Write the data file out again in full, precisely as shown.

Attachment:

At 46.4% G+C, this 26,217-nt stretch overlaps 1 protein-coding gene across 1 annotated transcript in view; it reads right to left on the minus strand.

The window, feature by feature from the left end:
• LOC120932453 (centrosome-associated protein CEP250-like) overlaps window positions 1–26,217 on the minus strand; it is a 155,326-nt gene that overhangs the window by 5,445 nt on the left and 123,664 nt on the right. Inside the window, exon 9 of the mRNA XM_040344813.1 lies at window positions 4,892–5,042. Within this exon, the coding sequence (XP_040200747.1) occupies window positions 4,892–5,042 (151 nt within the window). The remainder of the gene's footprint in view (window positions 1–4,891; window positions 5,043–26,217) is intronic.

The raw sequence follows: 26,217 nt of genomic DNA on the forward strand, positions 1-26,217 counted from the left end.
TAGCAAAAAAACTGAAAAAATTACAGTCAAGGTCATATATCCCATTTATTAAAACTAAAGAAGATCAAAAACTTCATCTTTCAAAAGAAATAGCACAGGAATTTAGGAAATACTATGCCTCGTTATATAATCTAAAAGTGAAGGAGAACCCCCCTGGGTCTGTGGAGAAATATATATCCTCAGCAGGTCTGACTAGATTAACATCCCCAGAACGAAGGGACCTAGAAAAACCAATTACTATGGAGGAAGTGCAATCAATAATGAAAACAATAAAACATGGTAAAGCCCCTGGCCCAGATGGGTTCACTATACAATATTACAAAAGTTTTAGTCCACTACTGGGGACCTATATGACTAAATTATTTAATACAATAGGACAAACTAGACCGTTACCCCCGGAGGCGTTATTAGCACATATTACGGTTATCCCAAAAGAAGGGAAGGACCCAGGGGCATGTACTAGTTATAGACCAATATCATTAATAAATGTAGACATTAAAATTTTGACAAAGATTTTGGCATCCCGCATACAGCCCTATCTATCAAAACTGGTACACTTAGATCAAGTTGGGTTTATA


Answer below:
At 46.4% G+C, this 26,217-nt stretch overlaps 1 protein-coding gene across 1 annotated transcript in view; it reads right to left on the minus strand.

The window, feature by feature from the left end:
• LOC120932453 (centrosome-associated protein CEP250-like) overlaps window positions 1–26,217 on the minus strand; it is a 155,326-nt gene that overhangs the window by 5,445 nt on the left and 123,664 nt on the right. Inside the window, exon 9 of the mRNA XM_040344813.1 lies at window positions 4,892–5,042. Within this exon, the coding sequence (XP_040200747.1) occupies window positions 4,892–5,042 (151 nt within the window). The remainder of the gene's footprint in view (window positions 1–4,891; window positions 5,043–26,217) is intronic.

The raw sequence follows: 26,217 nt of genomic DNA on the forward strand, positions 1-26,217 counted from the left end.
TAGCAAAAAAACTGAAAAAATTACAGTCAAGGTCATATATCCCATTTATTAAAACTAAAGAAGATCAAAAACTTCATCTTTCAAAAGAAATAGCACAGGAATTTAGGAAATACTATGCCTCGTTATATAATCTAAAAGTGAAGGAGAACCCCCCTGGGTCTGTGGAGAAATATATATCCTCAGCAGGTCTGACTAGATTAACATCCCCAGAACGAAGGGACCTAGAAAAACCAATTACTATGGAGGAAGTGCAATCAATAATGAAAACAATAAAACATGGTAAAGCCCCTGGCCCAGATGGGTTCACTATACAATATTACAAAAGTTTTAGTCCACTACTGGGGACCTATATGACTAAATTATTTAATACAATAGGACAAACTAGACCGTTACCCCCGGAGGCGTTATTAGCACATATTACGGTTATCCCAAAAGAAGGGAAGGACCCAGGGGCATGTACTAGTTATAGACCAATATCATTAATAAATGTAGACATTAAAATTTTGACAAAGATTTTGGCATCCCGCATACAGCCCTATCTATCAAAACTGGTACACTTAGATCAAGTTGGGTTTATA